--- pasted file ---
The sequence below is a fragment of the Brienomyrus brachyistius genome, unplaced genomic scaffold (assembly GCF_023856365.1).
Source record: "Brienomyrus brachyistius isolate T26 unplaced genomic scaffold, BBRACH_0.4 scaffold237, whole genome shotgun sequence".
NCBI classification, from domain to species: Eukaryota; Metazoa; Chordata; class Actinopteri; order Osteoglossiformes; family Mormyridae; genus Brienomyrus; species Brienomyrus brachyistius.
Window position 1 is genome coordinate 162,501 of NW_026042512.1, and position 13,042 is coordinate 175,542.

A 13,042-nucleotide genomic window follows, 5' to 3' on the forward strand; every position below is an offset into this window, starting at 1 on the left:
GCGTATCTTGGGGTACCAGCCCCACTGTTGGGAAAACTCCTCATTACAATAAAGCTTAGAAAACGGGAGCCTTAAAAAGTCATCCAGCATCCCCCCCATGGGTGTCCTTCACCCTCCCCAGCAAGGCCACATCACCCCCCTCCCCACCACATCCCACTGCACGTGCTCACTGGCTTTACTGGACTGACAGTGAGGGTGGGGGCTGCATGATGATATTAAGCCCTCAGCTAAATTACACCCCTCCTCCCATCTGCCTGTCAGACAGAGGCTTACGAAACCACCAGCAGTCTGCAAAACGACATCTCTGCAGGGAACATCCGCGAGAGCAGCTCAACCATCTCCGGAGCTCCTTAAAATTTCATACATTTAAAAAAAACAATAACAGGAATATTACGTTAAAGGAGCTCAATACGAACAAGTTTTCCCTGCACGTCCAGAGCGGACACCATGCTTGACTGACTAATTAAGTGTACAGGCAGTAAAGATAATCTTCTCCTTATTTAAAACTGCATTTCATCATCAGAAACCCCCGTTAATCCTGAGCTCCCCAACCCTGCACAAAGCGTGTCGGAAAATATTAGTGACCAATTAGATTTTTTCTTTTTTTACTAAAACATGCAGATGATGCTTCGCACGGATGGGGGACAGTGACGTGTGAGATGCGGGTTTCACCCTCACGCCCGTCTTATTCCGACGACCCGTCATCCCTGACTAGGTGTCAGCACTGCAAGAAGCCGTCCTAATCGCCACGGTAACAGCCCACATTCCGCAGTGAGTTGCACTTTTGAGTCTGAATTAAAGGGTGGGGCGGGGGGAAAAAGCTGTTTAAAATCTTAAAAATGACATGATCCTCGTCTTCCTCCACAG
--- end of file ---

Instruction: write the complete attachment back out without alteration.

The sequence below is a fragment of the Brienomyrus brachyistius genome, unplaced genomic scaffold (assembly GCF_023856365.1).
Source record: "Brienomyrus brachyistius isolate T26 unplaced genomic scaffold, BBRACH_0.4 scaffold237, whole genome shotgun sequence".
NCBI classification, from domain to species: Eukaryota; Metazoa; Chordata; class Actinopteri; order Osteoglossiformes; family Mormyridae; genus Brienomyrus; species Brienomyrus brachyistius.
Window position 1 is genome coordinate 162,501 of NW_026042512.1, and position 13,042 is coordinate 175,542.

A 13,042-nucleotide genomic window follows, 5' to 3' on the forward strand; every position below is an offset into this window, starting at 1 on the left:
GCGTATCTTGGGGTACCAGCCCCACTGTTGGGAAAACTCCTCATTACAATAAAGCTTAGAAAACGGGAGCCTTAAAAAGTCATCCAGCATCCCCCCCATGGGTGTCCTTCACCCTCCCCAGCAAGGCCACATCACCCCCCTCCCCACCACATCCCACTGCACGTGCTCACTGGCTTTACTGGACTGACAGTGAGGGTGGGGGCTGCATGATGATATTAAGCCCTCAGCTAAATTACACCCCTCCTCCCATCTGCCTGTCAGACAGAGGCTTACGAAACCACCAGCAGTCTGCAAAACGACATCTCTGCAGGGAACATCCGCGAGAGCAGCTCAACCATCTCCGGAGCTCCTTAAAATTTCATACATTTAAAAAAAACAATAACAGGAATATTACGTTAAAGGAGCTCAATACGAACAAGTTTTCCCTGCACGTCCAGAGCGGACACCATGCTTGACTGACTAATTAAGTGTACAGGCAGTAAAGATAATCTTCTCCTTATTTAAAACTGCATTTCATCATCAGAAACCCCCGTTAATCCTGAGCTCCCCAACCCTGCACAAAGCGTGTCGGAAAATATTAGTGACCAATTAGATTTTTTCTTTTTTTACTAAAACATGCAGATGATGCTTCGCACGGATGGGGGACAGTGACGTGTGAGATGCGGGTTTCACCCTCACGCCCGTCTTATTCCGACGACCCGTCATCCCTGACTAGGTGTCAGCACTGCAAGAAGCCGTCCTAATCGCCACGGTAACAGCCCACATTCCGCAGTGAGTTGCACTTTTGAGTCTGAATTAAAGGGTGGGGCGGGGGGAAAAAGCTGTTTAAAATCTTAAAAATGACATGATCCTCGTCTTCCTCCACAG